Costa Rican ICMIF member Sociedad de Seguros de Vida del Magisterio Nacional (SSVMN), has been providing protection to workers in the education sector in Costa Rica for 100 years. This protection is in the form of life insurance and complementary services such as credits, subsidies and the provision of orthopaedic equipment.
The Central American country is among the countries with the least number of infections and deaths, however the measures taken by the government, such as the closure of businesses and tourist resorts and the restrictions of vehicle traffic, have had a strong economic impact on the population.
Many workers in Costa Rica were dismissed; some saw a drastic reduction in their working hours; whilst others had to accept the suspension of their contract for an indefinite period.
As pioneer of the Costa Rican solidarity system, the mutual society SSVMN established a system to support education officials who were facing difficulties.
A digital platform was set up to help the members request support. Amnesty on fees payment, payment arrangements, reduction of interest rates for home loans and extension of terms are some of the actions taken to help members of SSVMN.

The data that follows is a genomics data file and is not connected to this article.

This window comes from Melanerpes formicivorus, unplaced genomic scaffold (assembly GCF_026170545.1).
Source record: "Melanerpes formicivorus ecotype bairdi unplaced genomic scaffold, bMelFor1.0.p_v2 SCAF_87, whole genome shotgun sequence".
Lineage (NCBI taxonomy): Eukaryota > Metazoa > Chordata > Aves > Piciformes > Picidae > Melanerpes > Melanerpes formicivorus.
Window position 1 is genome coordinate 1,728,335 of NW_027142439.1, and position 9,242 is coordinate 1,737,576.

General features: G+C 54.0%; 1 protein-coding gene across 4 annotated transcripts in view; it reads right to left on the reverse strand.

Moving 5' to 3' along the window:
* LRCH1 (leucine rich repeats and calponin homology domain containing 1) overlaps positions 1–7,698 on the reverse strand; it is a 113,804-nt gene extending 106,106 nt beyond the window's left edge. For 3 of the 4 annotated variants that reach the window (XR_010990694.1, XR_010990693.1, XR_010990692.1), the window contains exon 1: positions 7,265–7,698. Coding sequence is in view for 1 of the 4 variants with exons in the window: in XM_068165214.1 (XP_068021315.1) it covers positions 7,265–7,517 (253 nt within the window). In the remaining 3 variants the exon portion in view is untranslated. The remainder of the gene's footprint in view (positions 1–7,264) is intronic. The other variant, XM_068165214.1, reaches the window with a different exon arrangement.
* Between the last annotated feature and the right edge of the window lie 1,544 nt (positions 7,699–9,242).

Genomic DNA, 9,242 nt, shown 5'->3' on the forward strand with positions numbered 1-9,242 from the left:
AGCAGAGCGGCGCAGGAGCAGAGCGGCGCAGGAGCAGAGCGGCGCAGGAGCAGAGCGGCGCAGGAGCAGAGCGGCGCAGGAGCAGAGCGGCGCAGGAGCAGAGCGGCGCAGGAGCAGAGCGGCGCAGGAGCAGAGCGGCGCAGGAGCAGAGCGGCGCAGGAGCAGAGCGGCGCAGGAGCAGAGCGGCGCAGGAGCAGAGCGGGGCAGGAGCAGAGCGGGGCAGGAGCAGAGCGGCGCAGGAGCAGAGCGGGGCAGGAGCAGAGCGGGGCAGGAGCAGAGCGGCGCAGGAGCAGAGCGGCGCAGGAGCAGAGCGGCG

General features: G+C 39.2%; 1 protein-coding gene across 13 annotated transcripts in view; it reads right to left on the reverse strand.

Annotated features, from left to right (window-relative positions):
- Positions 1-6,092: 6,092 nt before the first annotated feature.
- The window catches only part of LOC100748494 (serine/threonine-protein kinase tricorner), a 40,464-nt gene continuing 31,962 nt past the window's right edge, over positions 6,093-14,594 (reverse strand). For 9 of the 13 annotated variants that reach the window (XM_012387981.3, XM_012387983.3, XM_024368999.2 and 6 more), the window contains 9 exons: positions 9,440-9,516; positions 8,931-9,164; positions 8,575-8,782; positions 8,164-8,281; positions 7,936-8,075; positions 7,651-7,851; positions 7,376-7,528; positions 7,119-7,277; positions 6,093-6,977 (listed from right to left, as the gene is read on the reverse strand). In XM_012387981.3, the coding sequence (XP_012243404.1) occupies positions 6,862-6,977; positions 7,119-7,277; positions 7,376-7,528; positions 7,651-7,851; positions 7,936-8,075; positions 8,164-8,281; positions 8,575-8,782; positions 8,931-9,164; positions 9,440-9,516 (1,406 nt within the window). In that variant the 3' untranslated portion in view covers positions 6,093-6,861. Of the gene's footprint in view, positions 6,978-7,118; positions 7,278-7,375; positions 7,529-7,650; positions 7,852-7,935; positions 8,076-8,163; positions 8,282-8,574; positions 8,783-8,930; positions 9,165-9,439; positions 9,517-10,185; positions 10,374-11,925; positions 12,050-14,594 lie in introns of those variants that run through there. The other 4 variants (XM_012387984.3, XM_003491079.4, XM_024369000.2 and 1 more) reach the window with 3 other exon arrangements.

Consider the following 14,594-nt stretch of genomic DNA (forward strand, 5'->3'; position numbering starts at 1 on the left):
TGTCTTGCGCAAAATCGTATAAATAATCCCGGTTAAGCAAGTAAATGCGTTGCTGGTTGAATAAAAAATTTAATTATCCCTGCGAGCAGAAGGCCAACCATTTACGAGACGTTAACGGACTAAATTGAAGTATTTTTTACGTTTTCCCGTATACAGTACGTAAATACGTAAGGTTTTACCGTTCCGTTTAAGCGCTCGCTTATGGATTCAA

Members of SSVMN who have suffered or are suffering from COVID-19 have access to a financial subsidy from the mutual society. In addition, those whose difficult economic conditions due to the pandemic measures can apply for a special advance against their life policy.
“The delivery of each of these forms of support is done after an analysis of each case, in line with the financial and social responsibility that has characterized the Life Insurance Society over these past 100 years” says Georgina Diaz Sánchez, General Manager of SSVMN and also Chair of the ICMIF/Americas Regional Association.
To date, more than 1,000 policyholders and stakeholders directly or indirectly affected by the global pandemic containment measures have registered on the platform created by SSVMN.
Internal measures to help employees
SSVMN activated a programme for remote working for all departments, enabling 53% of the workforce to telework. Member policyholders visiting the 14 offices located across the country were seen by staff according to a specific protocol with special hours and priority attention established for specific periods of time for elderly members.
“26% of the population that visits us in branches and central offices are elderly. Although the use of digital channels was encouraged, a protocol was applied for our insured persons who wanted to carry out their procedures in person,” said Georgina Díaz Sánchez.